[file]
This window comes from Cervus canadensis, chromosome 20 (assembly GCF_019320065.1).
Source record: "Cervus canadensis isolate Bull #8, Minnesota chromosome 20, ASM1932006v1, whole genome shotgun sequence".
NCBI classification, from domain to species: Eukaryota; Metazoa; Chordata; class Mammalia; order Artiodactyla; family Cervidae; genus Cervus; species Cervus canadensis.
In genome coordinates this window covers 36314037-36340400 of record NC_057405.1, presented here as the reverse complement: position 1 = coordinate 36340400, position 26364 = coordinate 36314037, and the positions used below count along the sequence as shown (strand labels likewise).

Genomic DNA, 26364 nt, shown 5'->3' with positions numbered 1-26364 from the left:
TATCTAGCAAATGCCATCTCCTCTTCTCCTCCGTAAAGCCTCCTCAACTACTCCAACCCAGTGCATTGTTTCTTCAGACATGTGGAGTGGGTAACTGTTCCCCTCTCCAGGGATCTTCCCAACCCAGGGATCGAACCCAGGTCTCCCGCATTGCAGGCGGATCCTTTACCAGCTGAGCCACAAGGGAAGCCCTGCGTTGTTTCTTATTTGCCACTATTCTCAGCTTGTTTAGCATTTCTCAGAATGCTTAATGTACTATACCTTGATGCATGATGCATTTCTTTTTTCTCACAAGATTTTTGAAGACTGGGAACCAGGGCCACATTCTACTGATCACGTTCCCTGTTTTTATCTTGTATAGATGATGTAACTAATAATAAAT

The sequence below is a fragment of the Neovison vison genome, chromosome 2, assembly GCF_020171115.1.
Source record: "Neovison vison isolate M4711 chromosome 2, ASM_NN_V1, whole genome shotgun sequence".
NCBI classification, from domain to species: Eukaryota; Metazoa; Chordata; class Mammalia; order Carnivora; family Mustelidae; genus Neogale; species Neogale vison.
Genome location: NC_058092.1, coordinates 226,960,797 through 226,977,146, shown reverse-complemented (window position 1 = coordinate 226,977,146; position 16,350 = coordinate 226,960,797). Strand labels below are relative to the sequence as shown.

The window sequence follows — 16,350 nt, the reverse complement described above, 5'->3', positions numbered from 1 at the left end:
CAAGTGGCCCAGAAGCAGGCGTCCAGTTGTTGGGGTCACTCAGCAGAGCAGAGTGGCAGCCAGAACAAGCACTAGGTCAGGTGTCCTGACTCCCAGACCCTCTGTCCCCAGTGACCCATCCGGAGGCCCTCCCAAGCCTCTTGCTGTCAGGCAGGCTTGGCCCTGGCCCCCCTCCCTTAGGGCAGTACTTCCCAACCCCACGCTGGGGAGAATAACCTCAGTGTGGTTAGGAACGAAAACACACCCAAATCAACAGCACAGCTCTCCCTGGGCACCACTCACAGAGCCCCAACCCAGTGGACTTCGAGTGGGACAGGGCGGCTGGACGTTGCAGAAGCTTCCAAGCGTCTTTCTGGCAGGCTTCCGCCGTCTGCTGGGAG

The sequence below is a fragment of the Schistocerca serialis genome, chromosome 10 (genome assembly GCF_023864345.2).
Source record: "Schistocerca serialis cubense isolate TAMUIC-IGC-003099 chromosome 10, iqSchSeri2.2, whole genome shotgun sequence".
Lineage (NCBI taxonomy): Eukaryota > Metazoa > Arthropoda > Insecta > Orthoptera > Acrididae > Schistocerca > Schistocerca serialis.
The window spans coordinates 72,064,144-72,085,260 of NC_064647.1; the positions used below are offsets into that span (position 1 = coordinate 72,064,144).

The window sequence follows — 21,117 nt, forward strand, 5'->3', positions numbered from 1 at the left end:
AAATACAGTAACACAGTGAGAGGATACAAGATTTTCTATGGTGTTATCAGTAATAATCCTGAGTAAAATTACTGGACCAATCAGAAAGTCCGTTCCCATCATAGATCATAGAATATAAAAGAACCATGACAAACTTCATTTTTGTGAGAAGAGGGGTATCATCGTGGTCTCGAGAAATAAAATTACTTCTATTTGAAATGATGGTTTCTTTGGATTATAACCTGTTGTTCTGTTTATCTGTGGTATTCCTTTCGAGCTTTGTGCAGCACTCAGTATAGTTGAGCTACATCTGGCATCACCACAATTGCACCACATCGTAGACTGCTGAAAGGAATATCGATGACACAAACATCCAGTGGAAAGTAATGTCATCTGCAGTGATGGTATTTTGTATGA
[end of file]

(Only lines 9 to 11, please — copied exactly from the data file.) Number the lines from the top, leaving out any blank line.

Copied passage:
NCBI classification, from domain to species: Eukaryota; Metazoa; Chordata; class Mammalia; order Carnivora; family Mustelidae; genus Neogale; species Neogale vison.
Genome location: NC_058092.1, coordinates 226,960,797 through 226,977,146, shown reverse-complemented (window position 1 = coordinate 226,977,146; position 16,350 = coordinate 226,960,797). Strand labels below are relative to the sequence as shown.

The window sequence follows — 16,350 nt, the reverse complement described above, 5'->3', positions numbered from 1 at the left end: